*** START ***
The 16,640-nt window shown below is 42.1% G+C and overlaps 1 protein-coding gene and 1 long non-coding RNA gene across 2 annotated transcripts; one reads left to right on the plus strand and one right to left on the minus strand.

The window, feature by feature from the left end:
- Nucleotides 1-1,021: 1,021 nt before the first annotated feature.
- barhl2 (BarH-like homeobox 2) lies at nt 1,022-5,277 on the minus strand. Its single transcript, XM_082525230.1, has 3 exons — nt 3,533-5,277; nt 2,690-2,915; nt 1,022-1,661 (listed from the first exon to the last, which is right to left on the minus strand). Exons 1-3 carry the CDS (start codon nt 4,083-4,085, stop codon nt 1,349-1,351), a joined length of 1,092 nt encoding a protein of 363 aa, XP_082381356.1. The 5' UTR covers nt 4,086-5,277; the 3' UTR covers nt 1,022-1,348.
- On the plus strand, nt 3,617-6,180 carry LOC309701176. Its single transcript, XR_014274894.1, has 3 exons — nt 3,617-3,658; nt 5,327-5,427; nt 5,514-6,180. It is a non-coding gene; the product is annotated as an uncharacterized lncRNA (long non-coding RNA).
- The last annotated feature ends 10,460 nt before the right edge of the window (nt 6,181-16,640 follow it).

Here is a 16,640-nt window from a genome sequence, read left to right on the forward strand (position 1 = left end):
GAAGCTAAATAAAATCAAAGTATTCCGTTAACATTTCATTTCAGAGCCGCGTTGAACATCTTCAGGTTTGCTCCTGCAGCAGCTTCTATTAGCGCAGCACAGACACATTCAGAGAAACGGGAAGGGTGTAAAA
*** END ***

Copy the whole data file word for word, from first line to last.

The 16,640-nt window shown below is 42.1% G+C and overlaps 1 protein-coding gene and 1 long non-coding RNA gene across 2 annotated transcripts; one reads left to right on the plus strand and one right to left on the minus strand.

The window, feature by feature from the left end:
- Nucleotides 1-1,021: 1,021 nt before the first annotated feature.
- barhl2 (BarH-like homeobox 2) lies at nt 1,022-5,277 on the minus strand. Its single transcript, XM_082525230.1, has 3 exons — nt 3,533-5,277; nt 2,690-2,915; nt 1,022-1,661 (listed from the first exon to the last, which is right to left on the minus strand). Exons 1-3 carry the CDS (start codon nt 4,083-4,085, stop codon nt 1,349-1,351), a joined length of 1,092 nt encoding a protein of 363 aa, XP_082381356.1. The 5' UTR covers nt 4,086-5,277; the 3' UTR covers nt 1,022-1,348.
- On the plus strand, nt 3,617-6,180 carry LOC309701176. Its single transcript, XR_014274894.1, has 3 exons — nt 3,617-3,658; nt 5,327-5,427; nt 5,514-6,180. It is a non-coding gene; the product is annotated as an uncharacterized lncRNA (long non-coding RNA).
- The last annotated feature ends 10,460 nt before the right edge of the window (nt 6,181-16,640 follow it).

Here is a 16,640-nt window from a genome sequence, read left to right on the forward strand (position 1 = left end):
GAAGCTAAATAAAATCAAAGTATTCCGTTAACATTTCATTTCAGAGCCGCGTTGAACATCTTCAGGTTTGCTCCTGCAGCAGCTTCTATTAGCGCAGCACAGACACATTCAGAGAAACGGGAAGGGTGTAAAA